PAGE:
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No one wants to talk about the morality of IVF

We, too, are complicit in this silence when the question comes up with friends and we say nothing

By on Friday, 13 July 2012

Embryos are placed on to a CryoLeaf ready to be frozen (Photo: PA)

Embryos are placed on to a CryoLeaf ready to be frozen (Photo: PA)

One of the aspects of the Coalition’s drive to legislate for same-sex marriage which should cause deep uneasiness is the fact that artificial reproductive technologies (ART) will necessarily be involved if such couples have a wish for children; people of the same gender cannot have babies together. In the summer edition of Humanum, the quarterly review of the Centre for Cultural and Pastoral Research, there is an excellent article by Michael Hanby, entitled “Begging the Human Question”, which carefully and sensitively explains why ART does damage to a couple seeking it, to the children thus conceived, and to society in general, which not only approves these procedures but prevents any real debate about their morality.

Hanby’s article was prompted by the decision to award the Nobel Prize to Robert Edwards, the British clinician who developed in vitro fertilisation, “a procedure now responsible for the birth of some four million children worldwide and a sine qua non for contemporary redefinitions of family independently of sexual difference and biological motherhood and fatherhood”. He makes it clear that those conceived through ART, usually by IVF, are “no less a child, no less a gift – and thus no less worthy of his life or worthy of love – than a child conceived through procreation”. He also recognises a couple’s natural longing for a child and their suffering when this longing is unfulfilled.

The question for Hanby is whether ART involves an “original violence”, harmful both to parents and children thus conceived. He points out that the technology turns babies into artefacts to be engineered, “fragmenting the unity of the person into affective and ‘merely biological’ dimensions”. As well as this, separating the unitive and procreative dimensions of love “divides and reduces the persons who undergo IVF”. When embryonic life is merely “matter to be controlled, selected and worked upon”, it leads inevitably to the creation of multiple embryos, cryopreservation, embryo selection and embryonic research. He concludes: “Contrary to the loving intentions of parents who undergo these procedures, IVF and similar techniques insinuate into the act of conception a multi-layered act of violence.” They also make sexual difference and marriage incidental to the definition of family.

Hanby points out that IVF parents can find themselves “haunted in retrospect by unanticipated anguish over the fate of their ‘spare’ embryos”, and mothers in particular worry about the long-term impact of ART on the health of their children. He says: “It is difficult to acknowledge the violence inherent in IVF without feeling at the same time the need to repent of what no parent should ever be asked to repent of, namely the child that she loves more than she loves herself.” Unable to face the anguish of such questions, everyone involved in ART joins a conspiracy of silence so as not to raise them. We too, are complicit in this silence when the question comes up in conversation with friends and we say nothing. I once tried to do so, and the woman in question marched out of the room and refused to speak to me again.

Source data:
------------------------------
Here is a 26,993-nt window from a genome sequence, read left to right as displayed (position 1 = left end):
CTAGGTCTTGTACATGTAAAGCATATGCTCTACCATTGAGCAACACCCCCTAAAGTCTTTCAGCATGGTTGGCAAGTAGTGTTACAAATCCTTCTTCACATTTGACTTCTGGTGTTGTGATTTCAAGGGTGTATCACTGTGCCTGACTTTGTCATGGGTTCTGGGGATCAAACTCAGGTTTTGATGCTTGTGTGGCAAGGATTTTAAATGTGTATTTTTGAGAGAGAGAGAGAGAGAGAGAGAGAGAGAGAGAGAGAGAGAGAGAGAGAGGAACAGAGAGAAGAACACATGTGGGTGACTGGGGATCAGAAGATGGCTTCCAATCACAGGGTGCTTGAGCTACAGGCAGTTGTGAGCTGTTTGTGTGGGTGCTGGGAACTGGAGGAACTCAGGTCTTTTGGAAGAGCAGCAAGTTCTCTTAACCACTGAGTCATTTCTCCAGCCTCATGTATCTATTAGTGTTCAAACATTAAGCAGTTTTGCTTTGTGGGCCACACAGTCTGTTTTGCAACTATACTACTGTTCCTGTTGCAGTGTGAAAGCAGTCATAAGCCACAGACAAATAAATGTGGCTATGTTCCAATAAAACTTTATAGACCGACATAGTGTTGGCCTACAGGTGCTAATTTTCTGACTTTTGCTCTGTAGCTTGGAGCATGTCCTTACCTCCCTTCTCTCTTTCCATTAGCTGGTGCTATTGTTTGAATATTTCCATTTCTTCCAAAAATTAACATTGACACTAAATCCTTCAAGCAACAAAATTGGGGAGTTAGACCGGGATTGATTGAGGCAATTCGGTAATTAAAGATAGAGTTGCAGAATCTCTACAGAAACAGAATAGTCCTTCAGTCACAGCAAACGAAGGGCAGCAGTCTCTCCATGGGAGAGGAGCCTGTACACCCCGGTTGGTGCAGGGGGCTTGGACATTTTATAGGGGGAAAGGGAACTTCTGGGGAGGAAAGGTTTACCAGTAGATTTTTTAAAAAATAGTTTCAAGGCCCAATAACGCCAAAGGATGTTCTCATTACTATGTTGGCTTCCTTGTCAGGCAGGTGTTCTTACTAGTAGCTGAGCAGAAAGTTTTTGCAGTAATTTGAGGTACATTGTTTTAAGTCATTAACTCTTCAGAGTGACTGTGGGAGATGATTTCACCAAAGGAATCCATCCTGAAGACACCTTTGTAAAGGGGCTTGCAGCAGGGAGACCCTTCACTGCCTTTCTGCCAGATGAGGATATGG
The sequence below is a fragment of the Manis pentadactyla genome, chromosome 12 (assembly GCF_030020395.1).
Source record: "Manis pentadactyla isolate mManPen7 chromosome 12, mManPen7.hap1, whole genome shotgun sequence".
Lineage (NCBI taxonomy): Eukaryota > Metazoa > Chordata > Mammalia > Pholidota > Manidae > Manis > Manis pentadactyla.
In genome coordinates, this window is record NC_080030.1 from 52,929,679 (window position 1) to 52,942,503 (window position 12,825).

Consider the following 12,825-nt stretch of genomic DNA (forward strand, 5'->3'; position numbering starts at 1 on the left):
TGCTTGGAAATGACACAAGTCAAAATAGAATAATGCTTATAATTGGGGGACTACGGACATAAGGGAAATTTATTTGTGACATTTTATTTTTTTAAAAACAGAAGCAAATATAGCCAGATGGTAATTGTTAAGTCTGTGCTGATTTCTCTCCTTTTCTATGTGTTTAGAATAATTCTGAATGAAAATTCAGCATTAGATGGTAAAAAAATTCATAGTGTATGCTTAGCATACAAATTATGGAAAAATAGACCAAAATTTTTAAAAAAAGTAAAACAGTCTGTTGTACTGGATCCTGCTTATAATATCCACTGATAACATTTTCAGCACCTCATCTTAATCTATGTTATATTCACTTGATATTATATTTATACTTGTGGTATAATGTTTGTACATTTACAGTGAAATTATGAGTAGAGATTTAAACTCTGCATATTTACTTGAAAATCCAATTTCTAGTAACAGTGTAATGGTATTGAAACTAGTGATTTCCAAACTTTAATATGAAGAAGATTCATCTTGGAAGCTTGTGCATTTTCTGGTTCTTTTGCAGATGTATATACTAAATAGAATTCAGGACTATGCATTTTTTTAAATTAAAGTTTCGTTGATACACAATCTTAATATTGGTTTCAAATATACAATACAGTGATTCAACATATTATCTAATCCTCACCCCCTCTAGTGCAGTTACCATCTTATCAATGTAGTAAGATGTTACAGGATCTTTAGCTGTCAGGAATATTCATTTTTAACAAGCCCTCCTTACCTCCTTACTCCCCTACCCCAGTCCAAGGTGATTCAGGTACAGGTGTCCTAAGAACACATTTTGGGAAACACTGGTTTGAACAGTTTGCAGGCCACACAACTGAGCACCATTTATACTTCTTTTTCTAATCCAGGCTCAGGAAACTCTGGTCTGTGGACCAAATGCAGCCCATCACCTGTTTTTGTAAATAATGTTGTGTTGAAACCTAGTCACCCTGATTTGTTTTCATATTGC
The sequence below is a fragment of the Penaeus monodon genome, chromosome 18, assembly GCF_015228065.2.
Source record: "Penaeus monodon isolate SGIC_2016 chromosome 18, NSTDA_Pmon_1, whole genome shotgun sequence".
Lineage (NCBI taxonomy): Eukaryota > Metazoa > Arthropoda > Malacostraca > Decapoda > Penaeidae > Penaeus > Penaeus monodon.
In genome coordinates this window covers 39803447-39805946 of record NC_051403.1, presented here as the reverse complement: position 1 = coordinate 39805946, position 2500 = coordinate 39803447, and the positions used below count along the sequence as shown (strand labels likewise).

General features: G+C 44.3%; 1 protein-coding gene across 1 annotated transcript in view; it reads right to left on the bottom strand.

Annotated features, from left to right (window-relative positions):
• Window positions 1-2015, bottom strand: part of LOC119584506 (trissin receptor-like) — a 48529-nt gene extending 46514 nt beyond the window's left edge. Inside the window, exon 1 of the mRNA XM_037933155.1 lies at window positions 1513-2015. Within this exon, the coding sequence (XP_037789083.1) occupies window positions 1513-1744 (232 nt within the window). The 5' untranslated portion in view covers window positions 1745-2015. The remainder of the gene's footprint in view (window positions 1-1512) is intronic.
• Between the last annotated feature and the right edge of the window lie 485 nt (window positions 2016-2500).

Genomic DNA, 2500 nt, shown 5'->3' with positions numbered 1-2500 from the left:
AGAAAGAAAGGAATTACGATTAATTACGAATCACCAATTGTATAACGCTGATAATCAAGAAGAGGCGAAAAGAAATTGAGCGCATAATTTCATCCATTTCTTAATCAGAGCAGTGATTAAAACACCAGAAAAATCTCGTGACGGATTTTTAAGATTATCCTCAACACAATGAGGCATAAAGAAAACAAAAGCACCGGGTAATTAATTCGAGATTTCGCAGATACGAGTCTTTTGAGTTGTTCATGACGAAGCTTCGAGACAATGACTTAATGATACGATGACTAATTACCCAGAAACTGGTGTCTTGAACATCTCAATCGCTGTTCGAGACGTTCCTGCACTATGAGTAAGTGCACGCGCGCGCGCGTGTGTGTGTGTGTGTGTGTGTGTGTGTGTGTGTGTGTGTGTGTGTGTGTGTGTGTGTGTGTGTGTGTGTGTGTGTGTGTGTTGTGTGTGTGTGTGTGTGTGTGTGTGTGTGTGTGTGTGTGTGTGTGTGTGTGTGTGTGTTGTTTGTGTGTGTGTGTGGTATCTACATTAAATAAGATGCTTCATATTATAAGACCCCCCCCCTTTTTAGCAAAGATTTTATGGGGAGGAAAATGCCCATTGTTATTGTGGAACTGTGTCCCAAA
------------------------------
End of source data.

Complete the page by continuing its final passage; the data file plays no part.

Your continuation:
As Hanby indicates, children born of IVF also experience doubt and confusion: what about their “spare” siblings who were not “selected” for implantation? What about siblings sacrificed through selective abortion – or kept alive in a state of limbo through cryopreservation? There is also the bewilderment when “the daddy’s name is donor” and when IVF is undertaken for single women, those of same-sex orientation, where a surrogate is involved or where a “global baby” has been assembled. What about “lineage, kinship and descent”? The author speaks poignantly in place of the child when he asks, “Who am I – what am I?” when all these relations have been circumvented and made superfluous by technology. To bear the pain of such questions you either have to avoid them altogether or you “will have to find the grace to confront and transcend this original violence”.

A friend once asked a priest: “What do you say to children born of ART who can never know their father?” The priest replied: “You have to help them come to know that God is their father.”

I have only briefly summarised here the themes of this important article and urge readers to check out Humanum for the whole of it. The questions it raises are pertinent to us all.

  • JessicaHof

    Good questions on a neglected topic.

  • daclamat

    And geriatric celibates should mind their own business.

  • Bob Hayes

    You are neither challenging nor amusing. Time maybe to grow up?

  • paulpriest

    This is an extensive ethical minefield and one which will confront the Church head-on over the next decade.